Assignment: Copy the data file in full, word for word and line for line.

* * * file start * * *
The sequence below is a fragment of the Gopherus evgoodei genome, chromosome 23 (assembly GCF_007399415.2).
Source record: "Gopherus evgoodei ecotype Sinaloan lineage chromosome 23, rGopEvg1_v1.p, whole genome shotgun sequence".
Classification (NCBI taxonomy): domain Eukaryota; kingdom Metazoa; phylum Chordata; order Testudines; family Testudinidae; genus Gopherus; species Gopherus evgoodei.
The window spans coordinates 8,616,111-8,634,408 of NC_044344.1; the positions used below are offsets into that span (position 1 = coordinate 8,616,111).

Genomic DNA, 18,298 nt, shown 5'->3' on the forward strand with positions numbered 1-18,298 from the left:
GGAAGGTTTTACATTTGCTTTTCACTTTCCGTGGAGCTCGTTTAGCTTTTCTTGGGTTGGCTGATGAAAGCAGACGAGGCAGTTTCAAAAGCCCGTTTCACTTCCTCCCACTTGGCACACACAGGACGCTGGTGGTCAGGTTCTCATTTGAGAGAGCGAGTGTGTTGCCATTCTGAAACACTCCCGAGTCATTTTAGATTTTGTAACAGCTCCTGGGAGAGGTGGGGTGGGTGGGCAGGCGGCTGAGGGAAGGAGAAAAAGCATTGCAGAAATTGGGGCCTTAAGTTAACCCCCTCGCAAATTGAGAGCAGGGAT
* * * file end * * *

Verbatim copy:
The sequence below is a fragment of the Gopherus evgoodei genome, chromosome 23 (assembly GCF_007399415.2).
Source record: "Gopherus evgoodei ecotype Sinaloan lineage chromosome 23, rGopEvg1_v1.p, whole genome shotgun sequence".
Classification (NCBI taxonomy): domain Eukaryota; kingdom Metazoa; phylum Chordata; order Testudines; family Testudinidae; genus Gopherus; species Gopherus evgoodei.
The window spans coordinates 8,616,111-8,634,408 of NC_044344.1; the positions used below are offsets into that span (position 1 = coordinate 8,616,111).

Genomic DNA, 18,298 nt, shown 5'->3' on the forward strand with positions numbered 1-18,298 from the left:
GGAAGGTTTTACATTTGCTTTTCACTTTCCGTGGAGCTCGTTTAGCTTTTCTTGGGTTGGCTGATGAAAGCAGACGAGGCAGTTTCAAAAGCCCGTTTCACTTCCTCCCACTTGGCACACACAGGACGCTGGTGGTCAGGTTCTCATTTGAGAGAGCGAGTGTGTTGCCATTCTGAAACACTCCCGAGTCATTTTAGATTTTGTAACAGCTCCTGGGAGAGGTGGGGTGGGTGGGCAGGCGGCTGAGGGAAGGAGAAAAAGCATTGCAGAAATTGGGGCCTTAAGTTAACCCCCTCGCAAATTGAGAGCAGGGAT